Justia Business Law Opinion Summaries

Articles Posted in North Carolina Supreme Court
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In this appeal arising from a dispute concerning the parties' respective membership interests in three related LLCs the Supreme Court affirmed in part and reversed in part the judgment of the trial court, holding that none of Defendants' challenges to the trial court's judgment and related orders had merit and that, with one exception, the same was true of Plaintiff's challenges to the judgment and orders.Plaintiff filed a complaint alleging claims for conversion, unfair and deceptive trade practices, unjust enrichment, a declaration that he continued to own interests in each of the LLCs and a claim seeking judicial dissolution of the LLCs. The trial court entered judgment in favor of Plaintiff as to certain claims and in favor of Defendants as to other claims. The parties cross-appealed. The Supreme Court affirmed, holding (1) the trial court erred in deciding to direct a verdict in favor of Defendants with respect to Plaintiff's claims related to Carolina Coast Holdings, LLC; and (2) the remaining claims on appeal were without merit. View "Chisum v. Campagna" on Justia Law

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The Supreme Court modified and affirmed the decision of the Business Court dismissing Defendant's crossclaims against a co-defendant, holding that the Business Court correctly dismissed the crossclaims.This appeal arose from litigation between Kenneth Nelson, Alliance Hospitality Management, LLC, and Orlando Residence, Ltd. Orlando filed this lawsuit against Alliance and Nelson seeking recovery of funds that Alliance allegedly wrongfully transferred. Nelson, appearing pro se, filed a document in which he asserted eighteen crossclaims against Alliance seeking damages and various forms of equitable relief. The Business Court dismissed the claims asserted by Orlando and all of Nelson's crossclaims. Nelson appealed, arguing that the Business Court incorrectly ruled that a crossclaim asserted by one defendant against a co-defendant automatically ceases to be viable once the plaintiff's original claims against the defendants are dismissed. The Supreme Court agreed, holding (1) with the exception of certain crossclaims, the dismissal of the original action does not, by itself, mandate the dismissal of a crossclaim so long as the crossclaim meets the Rule 13(g) prerequisites for bringing such a claim; and (2) because res judicata barred Nelson's "qualifying claims," the dismissal of Nelson's remaining fifteen crossclaims was proper. View "Orlando Residence, Ltd. v. Alliance Hospitality Management, LLC" on Justia Law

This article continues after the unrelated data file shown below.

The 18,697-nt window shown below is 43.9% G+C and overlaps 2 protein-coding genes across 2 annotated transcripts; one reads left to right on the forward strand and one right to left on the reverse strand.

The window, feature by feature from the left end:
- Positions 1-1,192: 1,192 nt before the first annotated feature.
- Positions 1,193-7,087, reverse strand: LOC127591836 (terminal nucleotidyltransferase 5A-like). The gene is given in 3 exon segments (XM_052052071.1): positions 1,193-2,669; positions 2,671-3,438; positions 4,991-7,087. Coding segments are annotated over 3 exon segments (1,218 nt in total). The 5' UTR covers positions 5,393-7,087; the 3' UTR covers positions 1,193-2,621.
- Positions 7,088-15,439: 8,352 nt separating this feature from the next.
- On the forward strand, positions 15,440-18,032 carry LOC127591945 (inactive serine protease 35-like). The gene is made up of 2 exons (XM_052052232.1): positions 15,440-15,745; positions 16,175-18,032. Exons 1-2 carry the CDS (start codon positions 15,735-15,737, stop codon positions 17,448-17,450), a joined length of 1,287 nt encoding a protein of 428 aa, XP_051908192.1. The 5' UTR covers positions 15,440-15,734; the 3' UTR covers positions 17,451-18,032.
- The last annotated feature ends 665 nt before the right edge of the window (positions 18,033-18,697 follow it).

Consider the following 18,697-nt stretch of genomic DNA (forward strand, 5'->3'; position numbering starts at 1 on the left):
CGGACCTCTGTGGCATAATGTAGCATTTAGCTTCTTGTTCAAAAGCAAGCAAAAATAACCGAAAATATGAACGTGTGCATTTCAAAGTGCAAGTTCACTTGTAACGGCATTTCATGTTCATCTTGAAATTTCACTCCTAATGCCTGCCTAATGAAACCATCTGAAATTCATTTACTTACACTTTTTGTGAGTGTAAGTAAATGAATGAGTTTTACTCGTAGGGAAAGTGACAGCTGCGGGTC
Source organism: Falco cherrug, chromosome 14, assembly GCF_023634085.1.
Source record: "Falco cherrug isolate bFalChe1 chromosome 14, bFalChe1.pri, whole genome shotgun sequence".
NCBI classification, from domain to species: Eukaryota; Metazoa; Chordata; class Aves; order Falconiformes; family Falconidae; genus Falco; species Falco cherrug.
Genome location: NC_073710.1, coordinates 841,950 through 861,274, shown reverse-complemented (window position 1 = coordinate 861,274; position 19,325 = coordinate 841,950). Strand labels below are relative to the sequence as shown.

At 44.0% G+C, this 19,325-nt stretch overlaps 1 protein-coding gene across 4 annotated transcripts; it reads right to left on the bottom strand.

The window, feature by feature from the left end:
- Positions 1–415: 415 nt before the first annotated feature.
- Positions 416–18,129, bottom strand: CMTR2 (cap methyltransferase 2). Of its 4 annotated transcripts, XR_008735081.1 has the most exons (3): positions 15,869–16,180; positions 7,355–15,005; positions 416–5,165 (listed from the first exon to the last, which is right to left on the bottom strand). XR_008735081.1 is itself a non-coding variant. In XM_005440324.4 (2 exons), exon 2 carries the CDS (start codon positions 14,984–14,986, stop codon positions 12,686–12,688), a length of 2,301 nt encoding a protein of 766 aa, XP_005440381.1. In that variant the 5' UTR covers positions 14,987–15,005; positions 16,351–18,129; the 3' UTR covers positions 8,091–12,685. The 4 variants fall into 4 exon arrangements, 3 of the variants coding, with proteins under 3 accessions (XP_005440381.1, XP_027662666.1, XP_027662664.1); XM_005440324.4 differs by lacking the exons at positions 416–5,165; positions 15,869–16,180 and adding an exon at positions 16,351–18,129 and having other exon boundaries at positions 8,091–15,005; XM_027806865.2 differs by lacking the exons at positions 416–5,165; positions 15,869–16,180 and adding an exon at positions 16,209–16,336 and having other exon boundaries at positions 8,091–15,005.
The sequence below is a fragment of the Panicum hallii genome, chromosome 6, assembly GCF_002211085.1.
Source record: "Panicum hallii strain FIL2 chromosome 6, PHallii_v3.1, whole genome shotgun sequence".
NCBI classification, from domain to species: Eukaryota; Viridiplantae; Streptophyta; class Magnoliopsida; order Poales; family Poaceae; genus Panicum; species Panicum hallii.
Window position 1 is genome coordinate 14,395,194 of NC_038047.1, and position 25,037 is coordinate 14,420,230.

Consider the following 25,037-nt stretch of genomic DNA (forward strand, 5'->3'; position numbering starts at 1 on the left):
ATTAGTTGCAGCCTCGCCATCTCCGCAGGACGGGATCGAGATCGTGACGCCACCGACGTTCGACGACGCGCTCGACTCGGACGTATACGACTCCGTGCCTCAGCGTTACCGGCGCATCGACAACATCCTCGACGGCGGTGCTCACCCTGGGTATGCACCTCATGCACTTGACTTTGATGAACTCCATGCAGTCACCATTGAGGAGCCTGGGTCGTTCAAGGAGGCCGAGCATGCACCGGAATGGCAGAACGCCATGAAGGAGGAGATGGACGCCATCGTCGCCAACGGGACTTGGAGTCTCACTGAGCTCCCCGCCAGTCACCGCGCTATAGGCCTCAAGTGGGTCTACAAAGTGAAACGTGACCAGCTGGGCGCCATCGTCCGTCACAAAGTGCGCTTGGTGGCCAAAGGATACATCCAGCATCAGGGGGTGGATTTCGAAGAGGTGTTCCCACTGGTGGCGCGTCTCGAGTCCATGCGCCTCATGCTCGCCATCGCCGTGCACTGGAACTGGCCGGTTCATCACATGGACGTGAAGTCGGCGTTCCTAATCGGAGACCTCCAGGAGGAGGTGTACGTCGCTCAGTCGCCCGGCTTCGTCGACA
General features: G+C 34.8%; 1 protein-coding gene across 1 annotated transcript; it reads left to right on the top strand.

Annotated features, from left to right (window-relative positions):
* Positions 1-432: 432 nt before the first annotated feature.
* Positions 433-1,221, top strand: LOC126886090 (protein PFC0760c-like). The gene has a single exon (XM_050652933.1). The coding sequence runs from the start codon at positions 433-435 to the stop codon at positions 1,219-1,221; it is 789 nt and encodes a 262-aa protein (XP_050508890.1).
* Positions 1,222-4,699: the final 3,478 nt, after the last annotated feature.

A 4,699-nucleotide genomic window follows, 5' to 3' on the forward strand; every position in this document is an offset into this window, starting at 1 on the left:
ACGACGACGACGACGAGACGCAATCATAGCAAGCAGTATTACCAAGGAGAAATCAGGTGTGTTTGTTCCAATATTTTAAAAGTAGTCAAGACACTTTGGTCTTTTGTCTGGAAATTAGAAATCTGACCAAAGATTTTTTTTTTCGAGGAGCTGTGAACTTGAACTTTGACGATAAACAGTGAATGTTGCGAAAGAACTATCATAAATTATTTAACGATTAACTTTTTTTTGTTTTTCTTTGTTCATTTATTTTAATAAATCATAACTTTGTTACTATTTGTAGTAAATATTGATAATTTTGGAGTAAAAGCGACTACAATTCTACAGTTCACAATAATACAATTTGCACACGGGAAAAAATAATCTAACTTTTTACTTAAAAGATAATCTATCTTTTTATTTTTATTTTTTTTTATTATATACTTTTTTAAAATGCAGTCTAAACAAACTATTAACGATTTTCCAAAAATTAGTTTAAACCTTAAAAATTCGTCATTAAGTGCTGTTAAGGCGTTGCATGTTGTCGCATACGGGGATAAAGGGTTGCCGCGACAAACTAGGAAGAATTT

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The Supreme Court affirmed the decision of the Business Court in this action brought by Global Textile Alliance, Inc. (GTA) alleging that Defendants engaged in several improper acts during the formation and operation of Dolven Enterprises, Inc., holding that the Business Court did not abuse its discretion either by ordering production of the relevant communications or by conducting a limited review of those communications.When it was discovered that GTA had withheld confidential correspondence between GTA and its outside counsel and Haspeslagh conveying legal advice regarding the matters giving rise to the instant litigation Defendant filed a motion to compel GTA to produce the communications. Defendant argued that GTA waived the attorney-client privilege by including Stefaan Haspeslagh on communications with GTA's counsel. The Business Court granted the motion to compel. The Supreme Court affirmed, holding that the Business Court (1) did not abuse its discretion by determining that communications involving Haspeslagh were not privileged under the attorney-client privilege; (2) did not err in determining that communications involving Haspeslagh were not protected under the work-product doctrine; and (3) did not err by not conducting an exhaustive in camera review of all communications involving Haspeslagh. View "Global Textile Alliance, Inc. v. TDI Worldwide, LLC" on Justia Law